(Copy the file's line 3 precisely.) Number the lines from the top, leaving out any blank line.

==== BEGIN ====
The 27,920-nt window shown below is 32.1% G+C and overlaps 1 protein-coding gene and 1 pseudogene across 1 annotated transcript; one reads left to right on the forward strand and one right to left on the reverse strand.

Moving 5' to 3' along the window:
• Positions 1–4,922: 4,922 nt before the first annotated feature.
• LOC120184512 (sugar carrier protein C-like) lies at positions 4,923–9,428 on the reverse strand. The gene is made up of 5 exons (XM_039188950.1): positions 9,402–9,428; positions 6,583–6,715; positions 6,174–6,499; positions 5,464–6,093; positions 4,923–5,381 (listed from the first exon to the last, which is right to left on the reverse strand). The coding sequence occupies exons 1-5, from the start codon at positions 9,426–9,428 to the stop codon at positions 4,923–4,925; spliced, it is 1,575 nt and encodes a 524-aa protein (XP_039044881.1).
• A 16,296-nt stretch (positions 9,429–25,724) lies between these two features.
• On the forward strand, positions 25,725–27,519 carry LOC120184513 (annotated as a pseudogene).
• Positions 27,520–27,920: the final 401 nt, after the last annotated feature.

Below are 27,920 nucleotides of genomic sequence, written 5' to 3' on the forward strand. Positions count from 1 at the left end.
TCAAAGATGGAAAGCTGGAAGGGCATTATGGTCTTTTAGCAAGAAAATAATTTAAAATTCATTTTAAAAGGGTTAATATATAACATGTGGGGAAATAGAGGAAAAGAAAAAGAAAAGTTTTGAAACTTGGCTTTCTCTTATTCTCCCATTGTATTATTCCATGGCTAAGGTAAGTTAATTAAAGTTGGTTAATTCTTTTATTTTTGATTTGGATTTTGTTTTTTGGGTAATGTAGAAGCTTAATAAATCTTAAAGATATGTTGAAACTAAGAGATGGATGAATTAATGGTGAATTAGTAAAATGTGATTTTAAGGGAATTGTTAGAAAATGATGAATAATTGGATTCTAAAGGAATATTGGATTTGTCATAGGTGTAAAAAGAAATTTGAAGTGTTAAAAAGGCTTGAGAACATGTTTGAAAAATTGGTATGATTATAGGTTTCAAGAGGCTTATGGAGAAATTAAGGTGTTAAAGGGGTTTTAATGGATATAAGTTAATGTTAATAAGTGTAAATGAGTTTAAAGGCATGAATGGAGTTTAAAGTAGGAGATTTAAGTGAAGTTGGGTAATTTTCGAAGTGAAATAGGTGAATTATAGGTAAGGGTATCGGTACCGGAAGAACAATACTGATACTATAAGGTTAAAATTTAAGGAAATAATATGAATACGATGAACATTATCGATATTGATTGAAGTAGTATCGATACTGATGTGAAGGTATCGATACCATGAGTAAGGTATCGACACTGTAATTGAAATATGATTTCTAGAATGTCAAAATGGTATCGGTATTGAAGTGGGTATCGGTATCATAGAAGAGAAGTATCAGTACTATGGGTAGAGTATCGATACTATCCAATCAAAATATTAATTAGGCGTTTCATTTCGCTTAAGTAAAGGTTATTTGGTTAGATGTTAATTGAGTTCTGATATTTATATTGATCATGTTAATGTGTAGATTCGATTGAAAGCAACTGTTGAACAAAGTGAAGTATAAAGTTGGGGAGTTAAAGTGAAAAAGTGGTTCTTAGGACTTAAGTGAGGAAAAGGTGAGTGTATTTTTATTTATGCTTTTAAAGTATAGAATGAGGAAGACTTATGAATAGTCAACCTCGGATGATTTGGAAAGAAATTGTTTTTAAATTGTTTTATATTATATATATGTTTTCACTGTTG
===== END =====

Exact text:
• Positions 1–4,922: 4,922 nt before the first annotated feature.